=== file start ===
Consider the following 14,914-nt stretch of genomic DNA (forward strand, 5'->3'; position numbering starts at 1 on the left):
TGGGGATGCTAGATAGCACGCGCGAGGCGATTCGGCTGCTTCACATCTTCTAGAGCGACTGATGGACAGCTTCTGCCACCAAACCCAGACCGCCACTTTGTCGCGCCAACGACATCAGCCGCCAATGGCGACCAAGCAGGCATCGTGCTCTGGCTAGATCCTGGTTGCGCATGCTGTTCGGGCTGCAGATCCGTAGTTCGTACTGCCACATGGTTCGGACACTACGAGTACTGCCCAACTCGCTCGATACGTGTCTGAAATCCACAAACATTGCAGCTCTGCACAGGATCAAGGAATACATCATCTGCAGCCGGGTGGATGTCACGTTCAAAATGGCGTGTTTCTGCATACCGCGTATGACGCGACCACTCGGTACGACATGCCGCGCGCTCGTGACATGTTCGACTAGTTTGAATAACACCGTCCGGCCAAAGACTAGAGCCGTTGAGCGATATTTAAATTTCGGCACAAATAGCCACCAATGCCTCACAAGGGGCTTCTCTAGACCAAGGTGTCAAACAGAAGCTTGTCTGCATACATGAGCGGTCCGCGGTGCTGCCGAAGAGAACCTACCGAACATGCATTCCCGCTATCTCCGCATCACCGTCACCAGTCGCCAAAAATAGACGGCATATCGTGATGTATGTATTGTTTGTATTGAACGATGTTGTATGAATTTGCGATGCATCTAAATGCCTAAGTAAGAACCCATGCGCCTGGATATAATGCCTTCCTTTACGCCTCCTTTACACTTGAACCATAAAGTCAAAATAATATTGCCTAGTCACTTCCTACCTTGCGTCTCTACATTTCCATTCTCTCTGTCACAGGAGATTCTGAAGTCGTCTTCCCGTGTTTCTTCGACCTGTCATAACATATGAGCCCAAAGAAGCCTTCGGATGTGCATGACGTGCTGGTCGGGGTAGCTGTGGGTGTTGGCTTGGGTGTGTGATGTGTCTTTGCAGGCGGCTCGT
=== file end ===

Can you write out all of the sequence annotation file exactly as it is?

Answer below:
Consider the following 14,914-nt stretch of genomic DNA (forward strand, 5'->3'; position numbering starts at 1 on the left):
TGGGGATGCTAGATAGCACGCGCGAGGCGATTCGGCTGCTTCACATCTTCTAGAGCGACTGATGGACAGCTTCTGCCACCAAACCCAGACCGCCACTTTGTCGCGCCAACGACATCAGCCGCCAATGGCGACCAAGCAGGCATCGTGCTCTGGCTAGATCCTGGTTGCGCATGCTGTTCGGGCTGCAGATCCGTAGTTCGTACTGCCACATGGTTCGGACACTACGAGTACTGCCCAACTCGCTCGATACGTGTCTGAAATCCACAAACATTGCAGCTCTGCACAGGATCAAGGAATACATCATCTGCAGCCGGGTGGATGTCACGTTCAAAATGGCGTGTTTCTGCATACCGCGTATGACGCGACCACTCGGTACGACATGCCGCGCGCTCGTGACATGTTCGACTAGTTTGAATAACACCGTCCGGCCAAAGACTAGAGCCGTTGAGCGATATTTAAATTTCGGCACAAATAGCCACCAATGCCTCACAAGGGGCTTCTCTAGACCAAGGTGTCAAACAGAAGCTTGTCTGCATACATGAGCGGTCCGCGGTGCTGCCGAAGAGAACCTACCGAACATGCATTCCCGCTATCTCCGCATCACCGTCACCAGTCGCCAAAAATAGACGGCATATCGTGATGTATGTATTGTTTGTATTGAACGATGTTGTATGAATTTGCGATGCATCTAAATGCCTAAGTAAGAACCCATGCGCCTGGATATAATGCCTTCCTTTACGCCTCCTTTACACTTGAACCATAAAGTCAAAATAATATTGCCTAGTCACTTCCTACCTTGCGTCTCTACATTTCCATTCTCTCTGTCACAGGAGATTCTGAAGTCGTCTTCCCGTGTTTCTTCGACCTGTCATAACATATGAGCCCAAAGAAGCCTTCGGATGTGCATGACGTGCTGGTCGGGGTAGCTGTGGGTGTTGGCTTGGGTGTGTGATGTGTCTTTGCAGGCGGCTCGT